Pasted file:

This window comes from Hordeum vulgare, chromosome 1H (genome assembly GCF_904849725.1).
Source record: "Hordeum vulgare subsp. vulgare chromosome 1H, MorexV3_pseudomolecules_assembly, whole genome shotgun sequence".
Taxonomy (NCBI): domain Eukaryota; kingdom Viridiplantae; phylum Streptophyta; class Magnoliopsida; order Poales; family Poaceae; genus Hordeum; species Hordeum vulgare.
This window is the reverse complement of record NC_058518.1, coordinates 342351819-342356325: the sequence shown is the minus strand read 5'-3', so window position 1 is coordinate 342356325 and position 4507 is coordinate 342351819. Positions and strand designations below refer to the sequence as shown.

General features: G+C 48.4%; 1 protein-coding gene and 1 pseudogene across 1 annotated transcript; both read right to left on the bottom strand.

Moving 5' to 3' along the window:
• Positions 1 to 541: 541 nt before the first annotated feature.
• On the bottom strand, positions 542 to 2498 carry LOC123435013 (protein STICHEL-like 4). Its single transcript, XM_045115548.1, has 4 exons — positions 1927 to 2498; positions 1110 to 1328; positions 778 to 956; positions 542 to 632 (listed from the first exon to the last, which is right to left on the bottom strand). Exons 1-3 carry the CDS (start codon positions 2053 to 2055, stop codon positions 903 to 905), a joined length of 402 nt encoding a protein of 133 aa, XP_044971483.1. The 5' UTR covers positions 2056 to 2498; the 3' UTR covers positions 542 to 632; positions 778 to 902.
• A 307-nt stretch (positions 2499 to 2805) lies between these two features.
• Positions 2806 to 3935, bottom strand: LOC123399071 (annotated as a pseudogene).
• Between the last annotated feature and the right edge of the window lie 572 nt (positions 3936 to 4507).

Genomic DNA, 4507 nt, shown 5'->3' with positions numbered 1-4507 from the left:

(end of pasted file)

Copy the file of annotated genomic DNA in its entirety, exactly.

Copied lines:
This window comes from Hordeum vulgare, chromosome 1H (genome assembly GCF_904849725.1).
Source record: "Hordeum vulgare subsp. vulgare chromosome 1H, MorexV3_pseudomolecules_assembly, whole genome shotgun sequence".
Taxonomy (NCBI): domain Eukaryota; kingdom Viridiplantae; phylum Streptophyta; class Magnoliopsida; order Poales; family Poaceae; genus Hordeum; species Hordeum vulgare.
This window is the reverse complement of record NC_058518.1, coordinates 342351819-342356325: the sequence shown is the minus strand read 5'-3', so window position 1 is coordinate 342356325 and position 4507 is coordinate 342351819. Positions and strand designations below refer to the sequence as shown.

General features: G+C 48.4%; 1 protein-coding gene and 1 pseudogene across 1 annotated transcript; both read right to left on the bottom strand.

Moving 5' to 3' along the window:
• Positions 1 to 541: 541 nt before the first annotated feature.
• On the bottom strand, positions 542 to 2498 carry LOC123435013 (protein STICHEL-like 4). Its single transcript, XM_045115548.1, has 4 exons — positions 1927 to 2498; positions 1110 to 1328; positions 778 to 956; positions 542 to 632 (listed from the first exon to the last, which is right to left on the bottom strand). Exons 1-3 carry the CDS (start codon positions 2053 to 2055, stop codon positions 903 to 905), a joined length of 402 nt encoding a protein of 133 aa, XP_044971483.1. The 5' UTR covers positions 2056 to 2498; the 3' UTR covers positions 542 to 632; positions 778 to 902.
• A 307-nt stretch (positions 2499 to 2805) lies between these two features.
• Positions 2806 to 3935, bottom strand: LOC123399071 (annotated as a pseudogene).
• Between the last annotated feature and the right edge of the window lie 572 nt (positions 3936 to 4507).

Genomic DNA, 4507 nt, shown 5'->3' with positions numbered 1-4507 from the left: